Thursday, July 09, 2009

Software and Genetics: A Comparative Analysis

As I've been reading about and discussing evolution over the past year or so, I've noticed a disconnect in people's minds concerning genetic variation and origins. People seem to gleefully state that variation in a species over time somehow shows that evolution is happening, and thus, the Theory of Evolution must be true!

But there's just one problem. The Theory of Evolution does not simply state that lifeforms change over time. It states that these changes, going backward in time, account for the origins of the species. As I count it, however, these folks have not thought through things very thoroughly.

I'd like to make a comparison between two things. The one must be genetics, since that's what contains the data being passed onto the offspring of a specimen. The other is computer software. At first, this might seem like too simplistic a comparison, but I think you'll see where I'm going with it if you'll persevere.

The genome of any species is merely an extremely long set of repeating chemical sequences known as base pairs. These base pairs are arranged in a certain order that is meaningful to some interpretive mechanism that uses these base pairs to know how to build all the building blocks of a particular cell, and indeed, the entire organism. Even though each cell has only one "type" (with the obvious exception of stem cells), every type of cell has all the information contained in it to rebuild the entire organism if called upon (which it's not).

Now, these base pairs aren't consumed while building the pieces of the cell such as the chloroplasts or the golgi vesicles. Rather, they are interpreted the way a builder uses a blueprint. After the vascuole of a new cell is constructed using the DNA, the DNA is still 100% intact, having all the base pairs in place and in the same sequence.

The many, intricate parts of the cell are described by DNA in a method known to geneticists and bioinformaticists as "coding". They use this term because the way DNA codes for the body is very similar to the way the binary numbering system, the building blocks of all computer programs, codes for software. The user of the software thinks in terms of windows, buttons, pictures, menu items, etc. The organism thinks in terms of fingers, toes, ears and eyes. But beneath each set of abstractions (windows and toes), lies a language that describes to an interpreter how to build them. The interpreter for computer software is called the CPU or Central Processing Unit, manufactured by Motorola, Intel or AMD. The interpreters for DNA coding are several fold. Most internal components of the cell (15 or so categories) in some way interpret either the DNA or the biproducts of the DNA produced by other interpreters.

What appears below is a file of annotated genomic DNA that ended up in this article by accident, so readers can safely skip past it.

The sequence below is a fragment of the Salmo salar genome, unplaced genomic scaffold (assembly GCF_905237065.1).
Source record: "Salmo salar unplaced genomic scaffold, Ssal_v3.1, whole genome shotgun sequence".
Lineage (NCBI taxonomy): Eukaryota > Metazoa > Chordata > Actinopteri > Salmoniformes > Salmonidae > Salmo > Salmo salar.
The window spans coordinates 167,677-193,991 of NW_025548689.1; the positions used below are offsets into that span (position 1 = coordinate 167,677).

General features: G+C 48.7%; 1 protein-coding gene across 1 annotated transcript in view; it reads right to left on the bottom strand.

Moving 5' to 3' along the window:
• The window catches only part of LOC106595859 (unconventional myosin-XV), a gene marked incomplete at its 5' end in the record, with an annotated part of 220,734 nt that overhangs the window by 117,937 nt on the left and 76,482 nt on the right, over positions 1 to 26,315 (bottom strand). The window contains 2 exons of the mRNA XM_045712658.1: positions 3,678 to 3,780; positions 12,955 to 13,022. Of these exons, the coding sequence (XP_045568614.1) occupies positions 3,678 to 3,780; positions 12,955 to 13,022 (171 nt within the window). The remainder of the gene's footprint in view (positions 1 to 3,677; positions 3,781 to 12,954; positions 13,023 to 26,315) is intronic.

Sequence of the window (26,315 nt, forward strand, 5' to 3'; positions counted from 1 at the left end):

"Coding" is a good word for the information contained in DNA, because just like the 1's and o's of computer code are not windows, buttons, images, and browsers, so the A, C, T and G of the human genome are not fingers, eye balls, lungs, or brains. But where the computer code needs and interpreter and a hundres or so external hardware devices to manifest anything meaningful, the DNA is interpreted, literaly, by things produced by...DNA! So DNA is the code, the interpreter, the manufacturer of the interpreter, the manufacturer of the whole organism and the source of new DNA!

Software development is a very involved and deliberate process that takes years to master, is fraught with pitfalls and is very much a trial and error process. It can take years to develop a complex software system into something that is featured, performant and robust enough to deploy into a production environment.

The comparison between DNA and Software breaks down at some point. The place where DNA and software breaks down is that the software running on the CPU does not describe how to make, maintain, repair and alter the CPU. That is a whole different level of intelligence which modern technology has not been able to broach.

Science fiction often imagines a world where thinking machines improve themselves and "evolve" independently of their creators. They suppose that once a machine reaches a certain level of complexity, it will be able to continue its upward progress independent of its designers.

While that assertion is yet to be proven, it's interesting that they assume that a very high degree of complexity is required before a machine is able to change independent of its original programming. And they are correct. An even higher degree of complexity would be required for a machine to reproduce itself and upload a copy of its own software to the new unit. Interestingly, if you copied computer software with random copy errors, it would cease to function. DNA doesn't. It manages to cope in nearly all cases. Only when the copy errors are large and dangerous to the offspring does it react defensively and cause the offspring to be sterile, preserving life, but ensuring these errors don't further promulgate into the larger populace. This tendency towards defensive sterilization is also a design feature, not intended by the specimen, but engineered into it's very fiber by its designer.